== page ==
A Kyrgyzstan teen died after contracting bubonic plague from eating a rodent infected with the disease, doctors there confirmed Monday.
Kyrgyzstan health ministers said the boy, who lived in the eastern mountain village of Ichke-Zhergez, died Thursday after being diagnosed with bubonic plague.
The bubonic plague killed millions in Europe in the 14th century but health ministers told Al Jazeera they do not believe the country is on the verge of an outbreak
. His body was cremated and remains were buried with special precautions.
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The bubonic plague is named after the buboes — swollen lymph nodes — which typically develop within a week after an infected flea or rodent bites a victim, followed by a sudden onset of fever and chills, headache, fatigue or malaise, and muscle aches.
"There will not be a bubonic plague epidemic," Kyrgyzstan health minister Dinara Saginbayeva told Agence France-Presse
. "The form of the disease in the teenager is not conducive to a plague epidemic. So there are no grounds for closing the borders."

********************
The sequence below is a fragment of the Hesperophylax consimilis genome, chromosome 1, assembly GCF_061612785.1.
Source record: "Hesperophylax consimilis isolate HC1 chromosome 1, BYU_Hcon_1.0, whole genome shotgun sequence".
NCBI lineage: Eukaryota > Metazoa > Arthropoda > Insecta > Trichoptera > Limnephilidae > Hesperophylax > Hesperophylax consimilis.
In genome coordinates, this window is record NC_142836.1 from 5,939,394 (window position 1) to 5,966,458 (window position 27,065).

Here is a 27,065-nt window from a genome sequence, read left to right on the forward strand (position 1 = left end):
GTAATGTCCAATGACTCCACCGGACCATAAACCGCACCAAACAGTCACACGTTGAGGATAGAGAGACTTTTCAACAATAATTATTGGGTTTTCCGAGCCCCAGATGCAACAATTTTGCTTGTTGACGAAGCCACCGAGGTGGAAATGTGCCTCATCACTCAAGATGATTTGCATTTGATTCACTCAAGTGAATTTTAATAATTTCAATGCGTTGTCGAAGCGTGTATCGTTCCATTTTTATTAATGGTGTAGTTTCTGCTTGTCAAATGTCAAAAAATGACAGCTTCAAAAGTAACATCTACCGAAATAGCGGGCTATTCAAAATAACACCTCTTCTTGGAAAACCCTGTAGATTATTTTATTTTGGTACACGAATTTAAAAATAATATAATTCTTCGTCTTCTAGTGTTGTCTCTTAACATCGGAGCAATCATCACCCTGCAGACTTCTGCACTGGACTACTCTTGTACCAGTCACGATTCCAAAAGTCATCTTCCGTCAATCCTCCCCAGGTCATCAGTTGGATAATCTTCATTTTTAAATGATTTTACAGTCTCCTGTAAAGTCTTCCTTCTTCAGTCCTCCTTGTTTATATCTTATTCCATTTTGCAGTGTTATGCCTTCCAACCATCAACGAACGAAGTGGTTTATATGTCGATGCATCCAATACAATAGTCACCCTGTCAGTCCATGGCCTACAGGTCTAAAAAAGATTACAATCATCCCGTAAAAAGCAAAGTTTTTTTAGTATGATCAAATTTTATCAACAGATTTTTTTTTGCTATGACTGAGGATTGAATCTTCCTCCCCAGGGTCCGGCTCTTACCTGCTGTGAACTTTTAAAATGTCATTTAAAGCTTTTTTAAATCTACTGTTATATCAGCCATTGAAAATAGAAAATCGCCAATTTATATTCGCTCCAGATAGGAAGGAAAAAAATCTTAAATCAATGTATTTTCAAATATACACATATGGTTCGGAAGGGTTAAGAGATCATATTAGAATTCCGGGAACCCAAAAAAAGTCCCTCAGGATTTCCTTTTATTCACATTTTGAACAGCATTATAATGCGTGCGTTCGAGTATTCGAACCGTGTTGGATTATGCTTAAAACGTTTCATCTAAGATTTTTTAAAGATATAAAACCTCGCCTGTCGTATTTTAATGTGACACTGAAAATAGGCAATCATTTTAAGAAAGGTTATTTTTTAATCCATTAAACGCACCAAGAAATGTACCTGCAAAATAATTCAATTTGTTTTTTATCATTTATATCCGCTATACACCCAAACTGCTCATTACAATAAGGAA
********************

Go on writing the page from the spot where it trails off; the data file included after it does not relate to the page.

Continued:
The Guardian reported that 131 people, including 33 medical personnel, have been quarantined,
although none of them have yet exhibited symptoms of the disease, per the Kyrgyzstan newspaper Komsomolskaya Pravda. The health ministry continues to find and quarantine people who came into contact with the teenager.
Neighboring Kazakhstan has tightened its borders adjacent to Kyrgyzstan and is operating quarantine points in light of a possible outbreak, the Tengrinews news agency said, according to The Guardian. The newspaper wrote that the Kazakh health ministry is looking for people who might have come into contact with the Kyrgyzstan teenager and the location of the rodents the teen came in contact with.
Russian officials are concerned because Kyrgyzstan citizens do not need a visa to enter the country. The Russian newspaper Izvestiya stated that more than 500,000 Kyrgyz work in Russia, reported The Guardian. The newspaper wrote that according to a Russian TV news report in Yekaterinburg, the city has started inspecting visitors coming from countries with a high bubonic plague risk in response to the Kyrgyzstan incident.
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